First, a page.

Corpus Corvus is a mixed reality performance artwork that explores contemporary mythos through immersive media technologies. The research is a multi-faceted engagement with posthuman embodiment, augmented/mixed reality, digital performance, and immersive media composition. Corpus Corvus utilizes stereoscopic 3D projection, motion capture animation, an integrated physical/media choreographic vocabulary, and electroacoustic composition to explore the Pacific Northwest Native American myth of the raven as god and thief who steals the sun and creates the universe.
The title Corpus Corvus refers to the body of the raven. The piece traverses the landscape of the Corpus Corvus through dilations into ten corporeal dimensions: formation, throat, wing, eye, talon, belly, heart, spine, brain, dissolution. Each of the ten segments articulates a densely integrated 3-dimensional kinesthetic-audio-visual composition, which I refer to as somatic media architectures.
Formally, the piece explores the relationship between movement of a physical body and animation in a digital stereoscopic 3-dimensional image field. Through use of theatrical lighting and projection techniques in conjunction with stereoscopy, the body and animation are perceived to occupy the same 3-dimensional space. This physical-virtual dance is accompanied by a sound score based upon ravens’ vocalizations abstracted through human imitation and technological processing. The cumulative instantiation of performative embodiment spans a dynamic spectrum from the animalic to the immaterial.
This paper presents documentation of the performance work, discusses the research objectives underscoring its construction, and introduces the neopoetic immersive media language system that informs its composition. The foundational ground for the neopoetic system is the Poetics of Aristotle and its relation to the ancient Greek theater as a practical systemic ideology for the Greek drama. As Aristotle’s Poetics posits six basic components for the construction of drama (plot, character, thought, diction, song, and spectacle), the neopoetic system has six constituent aspects: expanded embodiment, experiential metaphor, technoetic mythos, matrix architecture, perceptual resonance, and the rheomode*). In summary, the neopoetic system unfolds from the posthuman physical-virtual body and extends the human sensory system into immersive media perceptual hyperspaces.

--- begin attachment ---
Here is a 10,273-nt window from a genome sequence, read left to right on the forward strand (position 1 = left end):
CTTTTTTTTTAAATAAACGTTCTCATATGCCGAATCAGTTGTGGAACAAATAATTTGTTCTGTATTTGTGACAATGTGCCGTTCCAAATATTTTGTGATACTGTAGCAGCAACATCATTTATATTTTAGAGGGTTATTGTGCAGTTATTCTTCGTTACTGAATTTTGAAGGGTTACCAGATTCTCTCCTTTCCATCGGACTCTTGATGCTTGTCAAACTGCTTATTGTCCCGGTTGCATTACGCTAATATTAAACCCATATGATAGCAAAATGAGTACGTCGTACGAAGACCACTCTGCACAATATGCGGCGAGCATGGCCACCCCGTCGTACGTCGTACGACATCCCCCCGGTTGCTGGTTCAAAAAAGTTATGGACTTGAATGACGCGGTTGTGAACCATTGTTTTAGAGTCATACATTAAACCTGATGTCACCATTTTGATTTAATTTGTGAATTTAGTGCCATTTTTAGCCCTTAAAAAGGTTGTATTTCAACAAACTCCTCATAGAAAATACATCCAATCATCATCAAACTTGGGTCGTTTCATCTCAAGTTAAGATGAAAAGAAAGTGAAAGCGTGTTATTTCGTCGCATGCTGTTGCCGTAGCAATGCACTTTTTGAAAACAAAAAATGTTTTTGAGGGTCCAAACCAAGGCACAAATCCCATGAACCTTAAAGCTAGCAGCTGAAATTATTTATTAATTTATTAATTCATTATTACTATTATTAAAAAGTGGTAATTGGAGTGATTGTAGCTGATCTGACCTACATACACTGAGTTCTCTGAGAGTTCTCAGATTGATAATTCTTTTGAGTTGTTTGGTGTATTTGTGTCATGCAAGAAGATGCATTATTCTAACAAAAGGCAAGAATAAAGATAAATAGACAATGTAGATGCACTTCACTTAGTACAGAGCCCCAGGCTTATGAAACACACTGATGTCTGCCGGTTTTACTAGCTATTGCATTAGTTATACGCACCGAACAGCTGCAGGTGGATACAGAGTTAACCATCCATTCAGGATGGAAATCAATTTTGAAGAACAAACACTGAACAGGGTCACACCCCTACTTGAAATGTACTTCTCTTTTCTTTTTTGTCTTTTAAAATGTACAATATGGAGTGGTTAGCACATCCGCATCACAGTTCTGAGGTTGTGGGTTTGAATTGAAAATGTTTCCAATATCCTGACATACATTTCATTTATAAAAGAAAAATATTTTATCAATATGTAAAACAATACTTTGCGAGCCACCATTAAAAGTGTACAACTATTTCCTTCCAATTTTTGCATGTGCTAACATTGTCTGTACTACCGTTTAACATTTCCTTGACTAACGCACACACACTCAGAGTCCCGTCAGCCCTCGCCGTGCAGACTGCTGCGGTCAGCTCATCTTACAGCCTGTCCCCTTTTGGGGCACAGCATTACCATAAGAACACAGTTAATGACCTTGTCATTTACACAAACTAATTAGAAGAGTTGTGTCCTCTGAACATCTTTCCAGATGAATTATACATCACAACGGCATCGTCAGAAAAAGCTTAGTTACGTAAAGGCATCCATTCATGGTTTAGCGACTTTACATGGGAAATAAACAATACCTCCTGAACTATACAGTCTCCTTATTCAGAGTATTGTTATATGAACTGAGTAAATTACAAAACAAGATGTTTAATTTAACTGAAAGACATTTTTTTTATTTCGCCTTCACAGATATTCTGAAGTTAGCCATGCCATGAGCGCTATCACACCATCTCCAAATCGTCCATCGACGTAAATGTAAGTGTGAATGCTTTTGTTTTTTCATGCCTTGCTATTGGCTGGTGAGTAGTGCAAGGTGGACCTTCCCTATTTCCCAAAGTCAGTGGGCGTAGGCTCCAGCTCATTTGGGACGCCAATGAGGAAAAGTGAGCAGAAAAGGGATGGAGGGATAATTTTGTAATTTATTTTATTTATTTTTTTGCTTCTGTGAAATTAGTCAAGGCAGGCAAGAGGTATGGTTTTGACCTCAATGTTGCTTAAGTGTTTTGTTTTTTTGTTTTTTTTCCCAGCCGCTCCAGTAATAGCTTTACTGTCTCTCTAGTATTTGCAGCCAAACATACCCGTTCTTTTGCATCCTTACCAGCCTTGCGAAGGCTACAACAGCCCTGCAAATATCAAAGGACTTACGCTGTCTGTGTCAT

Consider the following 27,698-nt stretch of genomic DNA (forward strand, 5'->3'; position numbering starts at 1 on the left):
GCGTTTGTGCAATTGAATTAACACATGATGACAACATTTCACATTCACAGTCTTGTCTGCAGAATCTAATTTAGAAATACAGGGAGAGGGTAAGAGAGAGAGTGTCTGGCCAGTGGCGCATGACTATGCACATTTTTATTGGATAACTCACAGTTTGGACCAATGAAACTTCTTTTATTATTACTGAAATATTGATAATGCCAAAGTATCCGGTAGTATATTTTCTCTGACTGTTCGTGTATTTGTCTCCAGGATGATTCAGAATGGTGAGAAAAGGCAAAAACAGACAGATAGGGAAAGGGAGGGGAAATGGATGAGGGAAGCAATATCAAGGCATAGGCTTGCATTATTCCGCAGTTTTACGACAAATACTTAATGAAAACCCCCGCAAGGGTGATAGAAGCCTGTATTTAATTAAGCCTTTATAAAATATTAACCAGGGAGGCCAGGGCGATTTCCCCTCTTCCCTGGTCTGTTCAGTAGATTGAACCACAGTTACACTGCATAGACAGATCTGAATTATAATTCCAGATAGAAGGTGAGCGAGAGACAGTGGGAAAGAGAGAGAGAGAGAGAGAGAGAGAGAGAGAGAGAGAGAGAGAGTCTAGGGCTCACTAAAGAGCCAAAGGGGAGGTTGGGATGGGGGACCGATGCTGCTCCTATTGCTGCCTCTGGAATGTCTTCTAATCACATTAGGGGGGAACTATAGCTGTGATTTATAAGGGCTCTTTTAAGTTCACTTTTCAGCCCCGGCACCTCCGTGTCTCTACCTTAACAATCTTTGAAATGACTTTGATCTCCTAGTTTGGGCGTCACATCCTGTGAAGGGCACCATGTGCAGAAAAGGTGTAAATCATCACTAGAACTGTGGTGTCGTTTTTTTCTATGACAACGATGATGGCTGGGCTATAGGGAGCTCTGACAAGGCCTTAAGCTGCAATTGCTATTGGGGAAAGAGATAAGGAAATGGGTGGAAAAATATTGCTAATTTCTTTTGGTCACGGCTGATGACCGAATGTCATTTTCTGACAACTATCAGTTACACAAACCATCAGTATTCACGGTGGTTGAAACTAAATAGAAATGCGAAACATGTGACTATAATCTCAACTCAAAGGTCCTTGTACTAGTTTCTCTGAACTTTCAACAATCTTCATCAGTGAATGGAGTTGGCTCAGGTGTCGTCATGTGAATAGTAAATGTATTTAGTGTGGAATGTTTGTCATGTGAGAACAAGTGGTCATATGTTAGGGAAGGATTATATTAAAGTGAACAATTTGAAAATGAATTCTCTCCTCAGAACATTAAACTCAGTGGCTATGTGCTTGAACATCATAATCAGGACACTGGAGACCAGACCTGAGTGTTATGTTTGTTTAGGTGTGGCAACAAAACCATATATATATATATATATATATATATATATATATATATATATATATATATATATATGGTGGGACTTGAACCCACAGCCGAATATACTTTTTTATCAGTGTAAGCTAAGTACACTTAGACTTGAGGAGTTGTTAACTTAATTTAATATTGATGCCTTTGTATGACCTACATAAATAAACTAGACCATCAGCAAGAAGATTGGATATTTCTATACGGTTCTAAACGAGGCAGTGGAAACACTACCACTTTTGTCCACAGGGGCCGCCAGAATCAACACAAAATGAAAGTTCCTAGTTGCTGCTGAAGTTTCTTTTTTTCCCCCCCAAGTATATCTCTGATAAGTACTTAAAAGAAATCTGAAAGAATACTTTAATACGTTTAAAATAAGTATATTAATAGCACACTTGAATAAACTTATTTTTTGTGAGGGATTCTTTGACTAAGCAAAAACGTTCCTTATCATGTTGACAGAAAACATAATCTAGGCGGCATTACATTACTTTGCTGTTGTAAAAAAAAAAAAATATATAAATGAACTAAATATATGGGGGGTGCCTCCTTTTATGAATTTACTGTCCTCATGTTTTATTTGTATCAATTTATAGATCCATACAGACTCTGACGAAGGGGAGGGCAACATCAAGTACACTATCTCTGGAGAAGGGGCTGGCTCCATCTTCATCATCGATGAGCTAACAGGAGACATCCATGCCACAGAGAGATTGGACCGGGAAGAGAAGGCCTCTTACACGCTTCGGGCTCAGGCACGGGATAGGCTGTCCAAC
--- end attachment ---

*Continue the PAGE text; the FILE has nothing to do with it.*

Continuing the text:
*) a term coined by quantum physicist David Bohm that means “flowing language” and describes “the language of the quantum wave.”
- Dr. Heather Raikes is a physical/media artist and researcher. Her artistic and research interests revolve around dynamic interfaces between the body and technology that merge sensate experiential embodiment with abstract computational form. She creates performance, video, installation, interactive media, and electronic text. Her artwork is fundamentally inspired by an interdisciplinary inquiry into contemporary mythos, informed by a convergence of perspectives from indigenous belief systems, science, engineering, humanities, and the arts. Raikes recently completed her PhD at DXARTS, the University of Washington’s Center for Digital Arts and Experimental Media, and was awarded the Graduate Medal for the Arts. Her doctoral research was a multi-faceted engagement with digital performance encompassing augmented/mixed reality, stereoscopy, physical/digital embodiment, and immersive media composition. Raikes’ artwork has been presented throughout the world, and her writings have been published in several publications, including an upcoming issue of the International Journal of Art, Culture and Design Technologies (IJACDT). Raikes is a former modern dancer with the Erick Hawkins Dance Company, and has held university positions at the University of Washington, the University of California San Diego, and Temple University. She holds an interdisciplinary arts AB from Duke University, and an MPS from NYU’s Interactive Telecommunications Program (ITP).In 2011-2012, Raikes will join the Planetary Collegium to conduct postdoctoral research as an Advanced Research Associate of CAiiA: the Center for Advanced Inquiry in the Interactive Arts, University of Plymouth, UK. heatherraikes.com